Nashville’s Roots Musicians Set Music to New Civil War Stories

The 1861 Project, Vol. 1: From Farmers To Foot Soldiers
Various Artists

The 1861 Project, Vol. 1: From Farmers To Foot Soldiers

The The 1861 Project, Vol. 1: From Farmers To Foot Soldiers celebrates the 235th anniversary of the Declaration of Independence of the United States of America. The album also commemorates the Sesquicentennial of the Civil War that tore the nation apart. Some of Nashville’s finest songwriters and musicians collaborated to produce this collection of new, original songs inspired by the stories of the real people who fought and lived through the U.S. Civil War.

The recording features southern roots music, including bluegrass, country and folk music. The vocalists include well known names in the Nashville scene, country legend John Anderson, Grand Ole Opry star Marty Stuart, Americana singer Dana Cooper, rising Bluegrass star Chris Jones, and others.

Brought together by their interest in the Civil War and their shared belief in the inspirational and restorative power of music, Jutz, Cronin, and Schatzkin were attracted to the stories of everyday people who experienced the war. The 1861 Project pushes beyond the broad strokes of Civil War history with emotional songs. “I Have” tells of a man counting his fallen friends as he walks the hundreds of barefoot miles home from the surrender at Appomattox. Another song, “Eyes,” relates the story of an Irish immigrant, one of many drafted into Union service from their new home in New York City, while the “Gospel Train” is sung in the voice of a runaway slave “riding” the Underground Railroad to freedom.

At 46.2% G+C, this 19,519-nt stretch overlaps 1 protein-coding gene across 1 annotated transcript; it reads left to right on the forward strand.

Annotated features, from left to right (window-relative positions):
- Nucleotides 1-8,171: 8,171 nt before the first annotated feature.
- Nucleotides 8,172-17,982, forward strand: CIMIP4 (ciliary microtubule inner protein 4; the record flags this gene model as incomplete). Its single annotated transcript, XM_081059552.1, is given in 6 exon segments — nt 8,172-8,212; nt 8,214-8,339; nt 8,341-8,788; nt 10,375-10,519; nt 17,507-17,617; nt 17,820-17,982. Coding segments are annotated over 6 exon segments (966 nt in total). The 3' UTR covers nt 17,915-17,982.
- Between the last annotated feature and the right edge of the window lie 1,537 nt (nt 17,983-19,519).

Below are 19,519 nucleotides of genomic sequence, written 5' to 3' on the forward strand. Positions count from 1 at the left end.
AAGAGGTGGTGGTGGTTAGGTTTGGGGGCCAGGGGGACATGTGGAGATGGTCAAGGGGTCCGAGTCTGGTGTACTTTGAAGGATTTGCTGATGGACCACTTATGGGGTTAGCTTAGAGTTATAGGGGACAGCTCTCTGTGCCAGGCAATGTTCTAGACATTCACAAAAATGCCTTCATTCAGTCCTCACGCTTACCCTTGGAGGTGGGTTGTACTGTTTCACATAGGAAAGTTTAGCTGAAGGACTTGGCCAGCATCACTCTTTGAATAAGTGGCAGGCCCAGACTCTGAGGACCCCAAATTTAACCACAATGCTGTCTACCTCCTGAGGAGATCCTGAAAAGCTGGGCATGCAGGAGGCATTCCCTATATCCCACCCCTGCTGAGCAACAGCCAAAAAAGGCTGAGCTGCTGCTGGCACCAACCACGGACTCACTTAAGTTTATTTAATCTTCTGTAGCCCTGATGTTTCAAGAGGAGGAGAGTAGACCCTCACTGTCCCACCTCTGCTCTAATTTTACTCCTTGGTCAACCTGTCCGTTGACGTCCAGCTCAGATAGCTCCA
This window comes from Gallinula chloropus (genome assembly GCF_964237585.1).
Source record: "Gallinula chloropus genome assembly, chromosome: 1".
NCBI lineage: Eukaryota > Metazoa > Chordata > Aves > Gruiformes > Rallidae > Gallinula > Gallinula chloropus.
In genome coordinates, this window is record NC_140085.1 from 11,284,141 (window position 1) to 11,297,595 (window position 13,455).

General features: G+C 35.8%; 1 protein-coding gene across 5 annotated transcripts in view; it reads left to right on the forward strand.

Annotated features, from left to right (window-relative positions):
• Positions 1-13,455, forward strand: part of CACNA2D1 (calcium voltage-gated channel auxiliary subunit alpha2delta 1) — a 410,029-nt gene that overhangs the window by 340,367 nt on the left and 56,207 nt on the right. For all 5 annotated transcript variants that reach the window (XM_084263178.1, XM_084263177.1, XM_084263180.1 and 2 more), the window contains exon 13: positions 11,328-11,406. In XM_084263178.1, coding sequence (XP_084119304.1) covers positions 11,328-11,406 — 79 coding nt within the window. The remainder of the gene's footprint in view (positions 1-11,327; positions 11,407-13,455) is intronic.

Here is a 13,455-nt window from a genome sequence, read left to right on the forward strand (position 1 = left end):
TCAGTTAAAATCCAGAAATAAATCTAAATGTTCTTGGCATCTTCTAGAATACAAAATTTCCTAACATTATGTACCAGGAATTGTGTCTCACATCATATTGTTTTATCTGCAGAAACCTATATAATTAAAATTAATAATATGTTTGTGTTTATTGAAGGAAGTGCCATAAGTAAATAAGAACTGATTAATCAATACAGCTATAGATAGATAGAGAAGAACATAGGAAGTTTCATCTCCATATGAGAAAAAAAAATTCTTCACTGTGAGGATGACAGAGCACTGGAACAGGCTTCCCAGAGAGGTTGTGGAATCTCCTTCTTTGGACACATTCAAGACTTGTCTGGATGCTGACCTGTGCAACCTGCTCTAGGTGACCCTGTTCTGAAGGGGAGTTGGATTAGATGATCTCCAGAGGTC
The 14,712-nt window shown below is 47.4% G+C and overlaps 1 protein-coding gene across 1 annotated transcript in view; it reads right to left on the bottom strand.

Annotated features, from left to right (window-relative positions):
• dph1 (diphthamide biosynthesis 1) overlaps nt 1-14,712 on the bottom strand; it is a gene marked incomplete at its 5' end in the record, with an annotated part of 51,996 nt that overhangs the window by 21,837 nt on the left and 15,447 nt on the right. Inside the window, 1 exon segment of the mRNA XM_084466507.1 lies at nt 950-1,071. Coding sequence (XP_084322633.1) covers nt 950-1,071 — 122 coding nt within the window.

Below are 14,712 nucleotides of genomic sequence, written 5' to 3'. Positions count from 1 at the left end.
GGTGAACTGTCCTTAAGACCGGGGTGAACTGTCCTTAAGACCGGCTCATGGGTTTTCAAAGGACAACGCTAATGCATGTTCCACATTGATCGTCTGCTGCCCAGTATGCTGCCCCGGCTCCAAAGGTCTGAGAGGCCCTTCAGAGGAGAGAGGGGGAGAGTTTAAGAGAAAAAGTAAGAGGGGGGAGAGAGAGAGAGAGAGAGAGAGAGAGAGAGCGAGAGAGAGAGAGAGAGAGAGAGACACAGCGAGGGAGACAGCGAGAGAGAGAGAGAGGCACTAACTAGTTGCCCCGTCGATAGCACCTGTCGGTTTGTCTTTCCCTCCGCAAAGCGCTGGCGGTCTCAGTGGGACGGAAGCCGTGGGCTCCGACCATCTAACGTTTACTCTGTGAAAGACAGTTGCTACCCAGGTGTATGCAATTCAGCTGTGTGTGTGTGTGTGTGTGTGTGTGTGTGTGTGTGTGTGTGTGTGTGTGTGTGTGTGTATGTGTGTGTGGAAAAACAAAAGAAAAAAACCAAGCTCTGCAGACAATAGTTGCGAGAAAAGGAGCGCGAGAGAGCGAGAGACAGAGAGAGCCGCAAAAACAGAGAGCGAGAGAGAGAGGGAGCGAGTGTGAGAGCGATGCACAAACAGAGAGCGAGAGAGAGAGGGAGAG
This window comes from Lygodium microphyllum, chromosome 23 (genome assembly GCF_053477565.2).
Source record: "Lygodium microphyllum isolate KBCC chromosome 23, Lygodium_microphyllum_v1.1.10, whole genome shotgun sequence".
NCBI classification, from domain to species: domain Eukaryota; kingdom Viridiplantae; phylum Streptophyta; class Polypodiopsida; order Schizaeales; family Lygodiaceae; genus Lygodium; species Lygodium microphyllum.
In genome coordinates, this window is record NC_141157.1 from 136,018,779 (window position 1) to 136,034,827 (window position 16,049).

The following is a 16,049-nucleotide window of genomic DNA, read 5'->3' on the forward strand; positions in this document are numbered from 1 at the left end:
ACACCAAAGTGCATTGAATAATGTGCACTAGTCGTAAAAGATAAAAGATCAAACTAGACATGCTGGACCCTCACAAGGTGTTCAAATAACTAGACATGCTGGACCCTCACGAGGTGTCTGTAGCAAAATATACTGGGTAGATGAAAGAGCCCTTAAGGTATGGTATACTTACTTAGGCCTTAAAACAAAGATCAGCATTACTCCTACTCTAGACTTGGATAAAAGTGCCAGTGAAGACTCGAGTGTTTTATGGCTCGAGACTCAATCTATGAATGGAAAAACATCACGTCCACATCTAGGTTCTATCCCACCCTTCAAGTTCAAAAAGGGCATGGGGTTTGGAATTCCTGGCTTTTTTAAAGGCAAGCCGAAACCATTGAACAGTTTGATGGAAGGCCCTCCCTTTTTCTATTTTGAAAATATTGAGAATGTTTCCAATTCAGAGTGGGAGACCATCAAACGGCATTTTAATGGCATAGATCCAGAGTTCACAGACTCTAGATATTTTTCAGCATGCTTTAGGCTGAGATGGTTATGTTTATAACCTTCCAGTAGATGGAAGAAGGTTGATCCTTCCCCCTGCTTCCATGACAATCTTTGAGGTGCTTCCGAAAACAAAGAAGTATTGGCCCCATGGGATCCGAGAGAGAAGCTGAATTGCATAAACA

is by an all-star ensemble of country and bluegrass musicians.

This project seeks to bring change via affirmation, not defamation,” Schatzkin explains. “Though the Civil War was won by the North, the inequality at the heart of the fight remains an issue that continues to be worked out in American society. This music is our way of contributing to that effort.”

We love our country, but not in a ‘my country right or wrong’ way,” Schatzkin says. “In the song ‘Ridin’ Like a Rebel,’ the lyrics state ‘One thing can not be denied, brave men fought on either side.’ We’re presenting the Civil War story in a non-partisan manner, in the hope of initiating a sincere discussion about what the Civil War means in American society today.”

The 1861 Project, Vol. 1: From Farmers To Foot Soldiers is a dramatic album by some of Nashville’s finest country and bluegrass musicians.

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